Sharing my doubts with others went without any sort of pity. Typical responses were, "Oh, you'll be fine," or "This is your thing...You'll enjoy it." Apparently, no one was feeling bad for me and the situation I'd put myself into - and I can't say I blame them.
In a typical riding year, it's true, this wouldn't have been a huge deal. Challenging, yes, but unattainable, no. However, when I haven't put the time in the saddle, it doesn't matter how easy or slow I pedal, it's pretty well impossible to get this sort of distance completed. In fact, going slower is part of the problem because it only extends the time on the bike.
Streets in red would be our "race course."
Streets in black had too much motorized traffic to be considered.
*Map from Google
Or so we thought.
It's amazing how each of these streets looks remarkably similar when ridden back and forth, up and down, for an hour or so a piece. It also turned out that our measurements were slightly off. I had thought that the streets were 0.2 miles in one direction and Sam thought they were 0.25 miles long. In reality, the distance was somewhere in the middle at about 0.22 with each run.
Rather than trying to count laps, we decided to simply reach the 10 mile goal on each street and move on to the next.
Riding did not get off to the best start... But, I should probably go back a bit in time to help fill in some gaps and to help further illustrate why I would be struggling just a few miles into our 100 mile adventure.
On Wednesday prior to the 100 MoN, I had missed my doctor's appointment/adjustment for my back. Well, I didn't miss it, but the doc was ill and unable to come to the office, so I figured it would be a good test to see how long I could go without an adjustment. I had already been experiencing some spasms and pain, but figured that at some point I'd have to stretch beyond my current level of comfort. I made an appointment for Monday (as I was assured he'd be back in the office by then), which I thought would be great as a follow up to our 100 MoN on Sunday.
Friday, I went to kickboxing. I don't normally go to classes on Fridays, but it was a special circumstance and while there, part of the workout was a set of chariot races. If you're unfamiliar with this exercise, a band (or in this case, our belts) is wrapped around a person's mid-section while another person holds the "reins" of the belt from behind. The front person then runs forward while the person holding the belt attempts to pull in the opposite direction, making it more challenging for the front person to move forward.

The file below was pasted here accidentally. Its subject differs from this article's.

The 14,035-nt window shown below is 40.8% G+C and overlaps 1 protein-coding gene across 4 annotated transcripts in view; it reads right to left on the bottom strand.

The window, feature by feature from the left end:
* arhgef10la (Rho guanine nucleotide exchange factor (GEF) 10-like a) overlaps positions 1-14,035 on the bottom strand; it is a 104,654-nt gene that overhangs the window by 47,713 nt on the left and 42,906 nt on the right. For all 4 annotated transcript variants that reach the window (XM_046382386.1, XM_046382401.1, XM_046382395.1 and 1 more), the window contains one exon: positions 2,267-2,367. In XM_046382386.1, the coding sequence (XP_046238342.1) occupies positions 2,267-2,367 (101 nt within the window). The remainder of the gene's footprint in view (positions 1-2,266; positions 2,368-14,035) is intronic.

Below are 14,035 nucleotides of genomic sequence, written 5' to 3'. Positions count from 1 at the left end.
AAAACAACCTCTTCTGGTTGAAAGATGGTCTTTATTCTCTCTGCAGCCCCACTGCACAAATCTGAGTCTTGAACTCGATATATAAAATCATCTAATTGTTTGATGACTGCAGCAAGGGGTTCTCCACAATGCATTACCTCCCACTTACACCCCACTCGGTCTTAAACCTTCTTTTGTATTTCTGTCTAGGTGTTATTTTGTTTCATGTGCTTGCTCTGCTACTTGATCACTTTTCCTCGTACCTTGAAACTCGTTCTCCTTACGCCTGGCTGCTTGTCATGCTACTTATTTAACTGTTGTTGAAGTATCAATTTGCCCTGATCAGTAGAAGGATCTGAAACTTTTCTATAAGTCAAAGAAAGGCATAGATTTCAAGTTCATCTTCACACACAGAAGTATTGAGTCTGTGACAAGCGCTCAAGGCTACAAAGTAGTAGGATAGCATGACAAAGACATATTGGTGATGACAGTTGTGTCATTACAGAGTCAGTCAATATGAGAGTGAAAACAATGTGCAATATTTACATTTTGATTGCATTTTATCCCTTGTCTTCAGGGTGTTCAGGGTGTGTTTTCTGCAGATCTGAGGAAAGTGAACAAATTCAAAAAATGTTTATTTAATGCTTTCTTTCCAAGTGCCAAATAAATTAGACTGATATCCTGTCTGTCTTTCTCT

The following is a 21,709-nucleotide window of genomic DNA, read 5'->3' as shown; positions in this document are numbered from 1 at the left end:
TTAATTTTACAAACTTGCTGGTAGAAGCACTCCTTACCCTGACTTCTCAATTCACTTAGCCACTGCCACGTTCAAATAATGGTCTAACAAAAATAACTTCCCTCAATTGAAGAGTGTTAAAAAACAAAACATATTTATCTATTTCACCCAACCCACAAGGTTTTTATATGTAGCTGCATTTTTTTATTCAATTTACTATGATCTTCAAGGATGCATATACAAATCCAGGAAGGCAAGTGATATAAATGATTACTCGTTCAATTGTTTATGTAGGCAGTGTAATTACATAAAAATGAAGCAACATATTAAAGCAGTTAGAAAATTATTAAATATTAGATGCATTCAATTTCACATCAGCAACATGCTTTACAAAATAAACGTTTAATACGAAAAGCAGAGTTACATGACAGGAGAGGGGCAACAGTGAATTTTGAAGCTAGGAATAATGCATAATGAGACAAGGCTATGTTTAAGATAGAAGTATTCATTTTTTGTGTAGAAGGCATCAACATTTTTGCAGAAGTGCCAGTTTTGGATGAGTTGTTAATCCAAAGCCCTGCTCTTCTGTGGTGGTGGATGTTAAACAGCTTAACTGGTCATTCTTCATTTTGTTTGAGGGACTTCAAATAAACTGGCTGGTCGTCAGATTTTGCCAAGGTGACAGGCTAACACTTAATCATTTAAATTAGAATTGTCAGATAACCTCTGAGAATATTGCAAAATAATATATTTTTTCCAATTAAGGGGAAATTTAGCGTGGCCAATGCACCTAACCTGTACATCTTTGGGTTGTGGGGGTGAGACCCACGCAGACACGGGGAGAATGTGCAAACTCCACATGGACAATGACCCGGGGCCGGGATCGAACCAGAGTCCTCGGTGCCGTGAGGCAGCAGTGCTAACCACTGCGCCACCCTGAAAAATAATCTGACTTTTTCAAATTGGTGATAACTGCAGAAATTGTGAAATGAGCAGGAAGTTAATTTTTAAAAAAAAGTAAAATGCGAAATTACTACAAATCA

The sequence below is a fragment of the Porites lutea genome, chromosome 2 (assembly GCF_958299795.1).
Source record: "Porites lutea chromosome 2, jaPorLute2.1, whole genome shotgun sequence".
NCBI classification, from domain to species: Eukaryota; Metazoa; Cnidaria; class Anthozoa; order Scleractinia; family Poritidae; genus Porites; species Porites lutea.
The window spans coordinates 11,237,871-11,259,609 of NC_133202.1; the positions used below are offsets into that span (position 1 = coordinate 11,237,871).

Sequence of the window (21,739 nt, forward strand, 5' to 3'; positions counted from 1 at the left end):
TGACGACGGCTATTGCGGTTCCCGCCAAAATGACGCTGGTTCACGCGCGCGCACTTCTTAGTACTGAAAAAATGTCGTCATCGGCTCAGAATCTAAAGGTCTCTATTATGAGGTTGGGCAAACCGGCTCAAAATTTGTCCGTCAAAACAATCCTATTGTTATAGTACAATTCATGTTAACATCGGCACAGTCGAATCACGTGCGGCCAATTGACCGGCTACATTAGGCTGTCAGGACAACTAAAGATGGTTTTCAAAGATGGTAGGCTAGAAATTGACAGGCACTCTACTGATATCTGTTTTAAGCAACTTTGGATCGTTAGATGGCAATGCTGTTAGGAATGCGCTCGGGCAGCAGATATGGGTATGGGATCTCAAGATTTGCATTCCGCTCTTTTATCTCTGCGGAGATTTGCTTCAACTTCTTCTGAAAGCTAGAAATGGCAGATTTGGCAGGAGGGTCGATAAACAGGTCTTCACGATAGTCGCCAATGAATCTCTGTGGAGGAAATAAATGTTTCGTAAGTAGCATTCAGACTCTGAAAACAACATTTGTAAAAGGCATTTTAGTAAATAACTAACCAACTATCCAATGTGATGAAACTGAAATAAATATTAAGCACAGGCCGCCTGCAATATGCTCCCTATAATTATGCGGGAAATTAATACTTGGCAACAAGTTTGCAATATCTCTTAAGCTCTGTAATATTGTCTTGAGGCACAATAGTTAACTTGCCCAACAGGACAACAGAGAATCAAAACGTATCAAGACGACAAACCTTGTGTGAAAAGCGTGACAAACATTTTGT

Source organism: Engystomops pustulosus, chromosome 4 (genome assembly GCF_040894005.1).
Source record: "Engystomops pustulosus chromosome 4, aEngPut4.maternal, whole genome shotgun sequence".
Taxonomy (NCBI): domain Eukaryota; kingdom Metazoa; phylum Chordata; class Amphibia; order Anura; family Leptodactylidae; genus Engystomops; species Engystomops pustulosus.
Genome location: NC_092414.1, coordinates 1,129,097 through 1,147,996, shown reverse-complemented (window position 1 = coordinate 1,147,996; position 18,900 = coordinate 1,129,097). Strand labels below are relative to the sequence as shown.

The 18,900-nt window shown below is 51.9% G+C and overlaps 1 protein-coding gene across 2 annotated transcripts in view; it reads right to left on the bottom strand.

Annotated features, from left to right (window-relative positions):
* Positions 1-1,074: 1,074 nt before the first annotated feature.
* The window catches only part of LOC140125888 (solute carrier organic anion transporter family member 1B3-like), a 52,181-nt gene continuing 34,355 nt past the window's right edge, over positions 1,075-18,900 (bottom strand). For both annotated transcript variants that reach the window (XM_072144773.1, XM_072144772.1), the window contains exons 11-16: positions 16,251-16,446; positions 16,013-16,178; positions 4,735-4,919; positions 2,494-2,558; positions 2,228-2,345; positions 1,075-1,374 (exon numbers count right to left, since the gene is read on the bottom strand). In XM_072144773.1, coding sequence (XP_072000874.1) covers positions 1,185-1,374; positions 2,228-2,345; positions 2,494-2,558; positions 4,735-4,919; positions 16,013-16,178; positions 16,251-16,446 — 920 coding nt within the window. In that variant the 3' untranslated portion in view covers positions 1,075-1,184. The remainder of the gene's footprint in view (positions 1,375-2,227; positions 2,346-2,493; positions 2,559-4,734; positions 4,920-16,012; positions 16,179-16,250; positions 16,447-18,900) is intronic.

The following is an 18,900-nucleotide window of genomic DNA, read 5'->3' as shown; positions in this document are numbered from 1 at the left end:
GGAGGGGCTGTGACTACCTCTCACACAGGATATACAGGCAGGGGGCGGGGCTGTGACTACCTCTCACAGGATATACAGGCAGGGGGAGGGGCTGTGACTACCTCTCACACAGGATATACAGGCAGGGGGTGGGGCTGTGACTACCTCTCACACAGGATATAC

I love this exercise! It's exhausting and, if done properly, is a phenomenal workout. It's also how I triggered some severe pelvis/back issues earlier in the summer. It's important to note here that technically I had not been released by my doctor to do this particular exercise, but I've missed this particular workout so much that I just had to participate.
On Friday, I also discovered a painful saddle sore. As I was riding to kickboxing I thought that perhaps I was just sitting oddly on the saddle, but as it turns out I was very wrong. If you've never experienced these, count your lucky stars, and if you have, then you know the sort of thoughts that were running through my mind with a 100 mile ride looming on the horizon.
After Friday's chariot race session, I was feeling some pain, but nothing that I didn't think I'd overcome. However, on Saturday when Sam and I went for our normally-attended kickboxing class, we did chariot races again.
Now, I have to say, our instructors are great about working with injuries. I could very easily have opened my mouth and said I needed to sit this round out... but, I didn't.